FEEDBACK ON THE HUMAN BIOMEDICAL RESEARCH BILL

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FEEDBACK ON THE HUMAN BIOMEDICAL RESEARCH BILL
Thank you for providing your feedback in this form. Your input is important to
help shape the regulatory frameworks for human biomedical research and
human tissue for use in research, which will be enacted in the Human
Biomedical Research Bill.
Name (optional):
Your contact number (optional):
A. Regulatory Framework for Human Biomedical Research
Is the proposed regulatory framework for human biomedical research reasonable in
its requirements and controls?
 If yes, what is useful or positive about the framework?
 If no, what is not reasonable or not likely to be effective?
Please feel free to provide your overall impression of the proposed framework.
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B. Suggested Improvements to the Human Biomedical Research Framework
How can the proposed human biomedical research framework be improved to :
1) regulate human biomedical research, to safeguard the safety and welfare of
human research subjects;
2) regulate the conduct of sensitive human biomedical research (“restricted
research” in the consultation materials), such as research involving human eggs,
human embryos or human-animal combination embryos (distinct from the risk
posed to human research subjects)?
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C. Regulatory Framework for Human Tissue for Use in Research
Is the proposed regulatory framework for human tissue reasonable in its
requirements and controls?
 If yes, what is useful or positive about the proposed framework?
 If no, what is not reasonable or not likely to be effective?
Please feel free to provide your overall impression of the proposed framework.
D. Suggested Improvements to the Human Tissue Framework
How can the proposed human tissue framework be improved to :
1) protect the safety and welfare of tissue donors;
2) prohibit commercial trading of human tissue effectively;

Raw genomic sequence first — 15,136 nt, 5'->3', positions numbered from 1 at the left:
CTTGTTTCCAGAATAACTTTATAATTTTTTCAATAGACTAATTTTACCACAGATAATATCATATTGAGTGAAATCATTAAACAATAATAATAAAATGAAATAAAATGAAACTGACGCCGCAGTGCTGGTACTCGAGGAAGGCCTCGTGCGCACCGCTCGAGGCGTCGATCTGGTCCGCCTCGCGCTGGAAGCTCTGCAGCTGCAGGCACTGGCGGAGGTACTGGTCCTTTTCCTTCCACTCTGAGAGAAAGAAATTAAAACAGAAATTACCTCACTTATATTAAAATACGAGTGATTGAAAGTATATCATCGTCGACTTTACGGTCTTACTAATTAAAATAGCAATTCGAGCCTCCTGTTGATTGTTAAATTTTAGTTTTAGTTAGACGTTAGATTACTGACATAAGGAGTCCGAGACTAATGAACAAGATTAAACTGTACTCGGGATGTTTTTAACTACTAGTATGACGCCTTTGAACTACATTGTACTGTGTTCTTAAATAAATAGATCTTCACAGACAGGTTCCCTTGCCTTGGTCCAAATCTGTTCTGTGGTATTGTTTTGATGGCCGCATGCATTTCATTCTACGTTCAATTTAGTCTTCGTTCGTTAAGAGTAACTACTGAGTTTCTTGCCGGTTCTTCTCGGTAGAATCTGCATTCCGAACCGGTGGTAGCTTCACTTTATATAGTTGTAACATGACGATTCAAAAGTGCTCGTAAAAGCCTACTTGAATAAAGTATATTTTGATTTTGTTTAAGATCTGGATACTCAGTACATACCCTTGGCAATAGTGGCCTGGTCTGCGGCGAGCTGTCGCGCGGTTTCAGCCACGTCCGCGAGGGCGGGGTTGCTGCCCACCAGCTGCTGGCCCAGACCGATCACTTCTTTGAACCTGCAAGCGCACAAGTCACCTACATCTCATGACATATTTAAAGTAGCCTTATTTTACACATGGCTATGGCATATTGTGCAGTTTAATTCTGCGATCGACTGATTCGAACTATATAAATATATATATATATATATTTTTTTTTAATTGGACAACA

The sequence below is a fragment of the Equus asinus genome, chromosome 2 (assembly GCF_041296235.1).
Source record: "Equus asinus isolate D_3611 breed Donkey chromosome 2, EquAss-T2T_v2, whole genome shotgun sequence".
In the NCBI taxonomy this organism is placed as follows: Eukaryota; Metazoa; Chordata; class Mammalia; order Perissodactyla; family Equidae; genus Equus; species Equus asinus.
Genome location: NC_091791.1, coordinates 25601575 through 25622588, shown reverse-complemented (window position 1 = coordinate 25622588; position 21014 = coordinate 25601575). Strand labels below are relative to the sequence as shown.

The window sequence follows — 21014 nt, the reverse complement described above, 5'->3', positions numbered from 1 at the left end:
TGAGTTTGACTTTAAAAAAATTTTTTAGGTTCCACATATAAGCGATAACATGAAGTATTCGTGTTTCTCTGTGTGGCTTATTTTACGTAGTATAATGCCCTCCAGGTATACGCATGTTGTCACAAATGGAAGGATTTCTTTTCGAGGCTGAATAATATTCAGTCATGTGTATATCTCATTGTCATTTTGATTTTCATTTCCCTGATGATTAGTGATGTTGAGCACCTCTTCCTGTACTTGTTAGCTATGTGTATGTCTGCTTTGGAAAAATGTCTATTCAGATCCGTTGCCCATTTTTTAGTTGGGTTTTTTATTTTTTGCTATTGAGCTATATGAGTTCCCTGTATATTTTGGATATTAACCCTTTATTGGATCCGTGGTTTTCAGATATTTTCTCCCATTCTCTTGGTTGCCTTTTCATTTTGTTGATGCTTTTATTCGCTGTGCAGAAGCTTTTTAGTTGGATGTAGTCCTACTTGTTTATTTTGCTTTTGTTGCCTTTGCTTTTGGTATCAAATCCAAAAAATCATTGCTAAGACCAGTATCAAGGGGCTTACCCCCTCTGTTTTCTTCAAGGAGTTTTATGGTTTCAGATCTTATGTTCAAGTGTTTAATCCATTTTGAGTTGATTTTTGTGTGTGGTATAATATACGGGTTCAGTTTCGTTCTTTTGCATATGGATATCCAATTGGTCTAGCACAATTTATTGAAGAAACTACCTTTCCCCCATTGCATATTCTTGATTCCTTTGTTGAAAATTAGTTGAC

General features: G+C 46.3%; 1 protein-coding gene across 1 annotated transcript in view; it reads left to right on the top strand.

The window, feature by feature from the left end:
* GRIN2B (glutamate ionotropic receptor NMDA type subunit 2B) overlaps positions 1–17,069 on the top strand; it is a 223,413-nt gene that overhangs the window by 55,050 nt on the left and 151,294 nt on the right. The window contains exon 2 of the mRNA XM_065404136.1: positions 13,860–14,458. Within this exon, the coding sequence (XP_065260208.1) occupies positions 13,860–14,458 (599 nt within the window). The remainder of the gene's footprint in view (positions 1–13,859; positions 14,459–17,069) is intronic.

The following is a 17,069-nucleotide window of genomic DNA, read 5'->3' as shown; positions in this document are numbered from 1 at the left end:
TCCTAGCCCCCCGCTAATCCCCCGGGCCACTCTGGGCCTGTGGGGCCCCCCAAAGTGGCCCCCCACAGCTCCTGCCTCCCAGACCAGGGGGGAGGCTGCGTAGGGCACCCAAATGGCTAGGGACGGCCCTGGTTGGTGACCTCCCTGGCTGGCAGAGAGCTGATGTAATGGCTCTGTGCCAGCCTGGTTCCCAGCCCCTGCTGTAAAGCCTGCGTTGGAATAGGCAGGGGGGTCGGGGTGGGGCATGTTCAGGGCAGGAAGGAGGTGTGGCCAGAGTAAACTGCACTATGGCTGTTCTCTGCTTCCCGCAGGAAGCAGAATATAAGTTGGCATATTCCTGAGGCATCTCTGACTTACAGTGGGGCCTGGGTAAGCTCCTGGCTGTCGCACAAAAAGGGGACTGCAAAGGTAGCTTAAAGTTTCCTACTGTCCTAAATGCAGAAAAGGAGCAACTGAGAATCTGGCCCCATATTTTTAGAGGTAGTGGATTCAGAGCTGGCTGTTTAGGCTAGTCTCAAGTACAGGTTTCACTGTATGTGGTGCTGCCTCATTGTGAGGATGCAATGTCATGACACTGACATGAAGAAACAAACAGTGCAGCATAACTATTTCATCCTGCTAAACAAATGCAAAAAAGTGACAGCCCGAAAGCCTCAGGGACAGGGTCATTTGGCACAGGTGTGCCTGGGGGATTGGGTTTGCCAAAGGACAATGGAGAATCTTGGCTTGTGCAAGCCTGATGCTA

3) ensure human tissues used in biomedical research are obtained only through
altruistic donations.
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E. Specific Areas
1) What is your view regarding the section on anonymisation, where a 3rd party
holds the ‘key’ to identifying information (page 5 of the pictorial guide):
a) Can the ‘key’ be held by the same organisation but by a different department
from the research team? For example, within the same organisation,
Department A conducts the research while Department B holds the ‘key’. If
yes, why? If no, why not?
b) Should the ‘key’ be held by a different organisation? For example,
Organisation A conducts the research while Organisation B (unrelated to
Organisation A) holds the ‘key’. This option is aligned with the framework for
personal data in the Personal Data Protection Act (PDPA). If yes, why? If
no, why not?
2) Are the controls protecting minors and the mentally incapacitated sufficient? In
particular, do you think a sufficiency of understanding threshold for a minor’s
consent is adequate, or should we apply section 5 of the Mental Capacity Act’s
test for decision-making capacity (see Annex A) – that is, the ability to
understand, retain, use or weigh information as part of the decision-making
process and communicate a decision? Do you have further suggestions?
3) Should health information data/tissues be permanently made non-identifiable or
should there be a means to reverse de-identification? Why or why not?
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4) Should the research subject be informed of clinically significant incidental
findings? Should this be a rule? If yes, why? If no, why not?
5) Should we additionally prohibit non-consensual genetic testing in relation to deidentified tissue used in human biomedical research? Or, more specifically, nonconsensual whole-genome sequencing?
F. Any Other Feedback
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Annex A
Section 5 of the Mental Capacity Act
Inability to make decisions
5.
(1) For the purposes of section 4, a person is unable to make a decision
for himself if he is unable —
a) to understand the information relevant to the decision;
b) to retain that information;
c) to use or weigh that information as part of the process of making
the decision; or
d) to communicate his decision (whether by talking, using sign
language or any other means).
(2) A person is not to be regarded as unable to understand the
information relevant to a decision if he is able to understand an
explanation of it given to him in a way that is appropriate to his
circumstances (using simple language, visual aids or any other means).
(3) The fact that a person is able to retain the information relevant to a
decision for a short period only does not prevent him from being
regarded as able to make the decision.
(4) The information relevant to a decision includes information about the
reasonably foreseeable consequences of —
a) deciding one way or another; or
b) failing to make the decision.
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